Let’s face it, web accessibility can be hard task to deal with at times. This task can be even more challenging if you don’t have in-house expertise to verify that your website and applications are ADA compliant and accessible for users with disabilities. Moreover, failing to adhere to web accessibility standards can lead to serious lawsuits and fines. Major companies (see Dominos ), Universities, and Public entities have faced accessibility lawsuits in recent months and are paying the price (literally).
On New Year’s Eve, Hernando County joined the company of dozens of other Florida public entities when it was sued by a Daytona Beach man who said the county’s website didn’t comply with the Americans with Disabilities Act. Now, after a county commission agreement last week, Hernando is set to be among those who have paid the man.Source: Tampa Bay Times
It’s important to understand that web accessibility is not an add on feature or a nice-to-have, it’s a standard. At Civvis, we strive to make PDF forms accessible for users through our cloud application and services. If you don’t use PDF forms, you should still do all that you can to make sure your online assets are accessible for all people. Along with our in-house ADA experts, we use a handful of tools to ensure accessibility. One tool is open-source (free software) and is super easy to use by any pro or novice.
#Winning with Google Lighthouse
Google Lighthouse is an open-source tool for improving the quality of websites. It offers built-in scripts that can audit a site or applications performance, security, and other things. For the sake of this article, we’re going to focus on Lighthouse’s Accessibility Auditing feature.
To get started, here’s what you need.
- Google Chrome web browser
- A website or web application to test
First, if you don’t have Chrome installed on your computer, go ahead and do so following the instructions on the aforementioned link. It is a prerequisite to run Lighthouse.
After Chrome is downloaded and installed, open it up and navigate over to the website or app you wish to test.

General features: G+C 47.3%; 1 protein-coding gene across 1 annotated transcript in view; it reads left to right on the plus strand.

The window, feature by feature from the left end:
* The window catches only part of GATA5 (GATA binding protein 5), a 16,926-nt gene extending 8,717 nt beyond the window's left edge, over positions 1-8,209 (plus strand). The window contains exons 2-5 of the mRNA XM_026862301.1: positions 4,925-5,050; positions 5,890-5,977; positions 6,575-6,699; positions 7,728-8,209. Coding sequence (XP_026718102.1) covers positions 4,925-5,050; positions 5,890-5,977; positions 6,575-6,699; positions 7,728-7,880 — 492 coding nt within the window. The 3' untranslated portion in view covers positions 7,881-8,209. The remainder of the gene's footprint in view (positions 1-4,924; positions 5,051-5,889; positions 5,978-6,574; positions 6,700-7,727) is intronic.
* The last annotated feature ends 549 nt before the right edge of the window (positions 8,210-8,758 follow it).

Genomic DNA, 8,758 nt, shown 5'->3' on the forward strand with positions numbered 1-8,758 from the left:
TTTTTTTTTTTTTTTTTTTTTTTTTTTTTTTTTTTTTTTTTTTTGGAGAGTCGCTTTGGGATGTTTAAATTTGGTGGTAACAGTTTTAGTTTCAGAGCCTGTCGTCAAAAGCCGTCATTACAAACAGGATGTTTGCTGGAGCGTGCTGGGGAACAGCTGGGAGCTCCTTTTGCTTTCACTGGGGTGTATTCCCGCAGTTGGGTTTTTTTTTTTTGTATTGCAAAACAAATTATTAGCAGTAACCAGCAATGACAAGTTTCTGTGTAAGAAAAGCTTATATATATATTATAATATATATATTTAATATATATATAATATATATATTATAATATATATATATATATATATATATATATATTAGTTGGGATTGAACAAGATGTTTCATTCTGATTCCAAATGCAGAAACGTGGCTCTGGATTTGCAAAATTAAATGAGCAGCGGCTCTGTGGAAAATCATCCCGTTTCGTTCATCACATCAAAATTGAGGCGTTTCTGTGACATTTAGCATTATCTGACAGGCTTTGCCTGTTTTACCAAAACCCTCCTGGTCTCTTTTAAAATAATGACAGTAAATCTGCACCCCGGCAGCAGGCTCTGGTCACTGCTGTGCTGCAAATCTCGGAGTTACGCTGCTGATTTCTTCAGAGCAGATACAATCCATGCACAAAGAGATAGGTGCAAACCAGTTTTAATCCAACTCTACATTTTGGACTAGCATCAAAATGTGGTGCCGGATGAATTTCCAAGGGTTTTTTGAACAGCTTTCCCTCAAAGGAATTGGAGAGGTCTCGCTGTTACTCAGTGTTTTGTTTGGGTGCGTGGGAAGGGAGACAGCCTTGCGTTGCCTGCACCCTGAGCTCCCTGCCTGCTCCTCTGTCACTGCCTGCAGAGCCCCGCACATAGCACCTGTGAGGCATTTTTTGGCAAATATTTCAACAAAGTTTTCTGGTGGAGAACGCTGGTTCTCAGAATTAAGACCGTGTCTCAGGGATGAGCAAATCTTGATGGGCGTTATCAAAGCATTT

The next step for running an Accessibility audit may seem a bit tricky if you’re not used to working with debugging tools in a web browser. If so, don’t be discouraged. It’s a very simple process.
Opening Dev Tools
Right click with your mouse on the website and select the Inspect option from the menu. You can also use keyboard shortcuts to open Dev Tools in Chrome.
Once you select Inspect, you should see Chrome’s Dev Tools opened at the bottom-half of your screen.
Running the audit
With Dev Tools opened, your next step will be to navigate over to the Audits tab. This will load a panel with some options you can configure before running your audit.
As you can tell, there are a handful of options you can select from before running your audit including Device type, Audit type, and Throttling. You can configure these to best suit your testing needs. For example, we’ve chosen the following:
- Desktop – for the Device type
- Accessibility – for the Audit type
- Simulated Fast 3G, 4x CPU Slowdown – for the Throttling
Once your configurations are selected, you can proceed to running the audit. Click the run audits button and let Chrome do its thing.
Once completed, you’ll see a report generated within the Chrome Dev Tools window.
Reviewing the audit
After successfully running the accessibility audit, you will find a good amount of helpful information as well as a score that indicates how accessible your website is overall. Pay close attention to what the report finds. For more granular information, you can toggle through each topic and see which element(s) failed during the audit in addition to steps you should take to resolve the issue.
The example above shows that the search form was flagged due to a missing label. To fix this, you or your developer would need to add a proper form label within the site’s code.
<label for="search" class="visuallyhidden">Search: </label> <input type="text" name="search" id="search"> <button type="submit">Search</button>
The code snippet above from w3c.org shows the recommended search form labeling.
What if you get a low score?
Getting a low score indicates that your website or application is missing the bare accessibility requirements. Ideally, you want a score as close to 100 as possible. If you happen receive a low score from the audit, fear not (yet). Here are some things you can do to address these issues.
- Learn about web accessibility and make the fixes yourself. If you need to brush up on your web accessibility skills, W3C’s Web Accessibility Initiative is a GREAT place to start.
- Contact your development team and ask them to review your site and implement web accessibility best practices.
- Hire an expert to audit your website and make the changes on your behalf.
How Civvis can help
The Civvis team takes pride in putting web accessibility first for our customer’s online assets. Although our services are primarily centered around web and PDF forms, we’re always happy to chat about web accessibility, Section 508, and ADA compliance. If you wish to learn more information about how we can help your business, university, or agency, drop us a line and one of our accessibility experts will get in touch.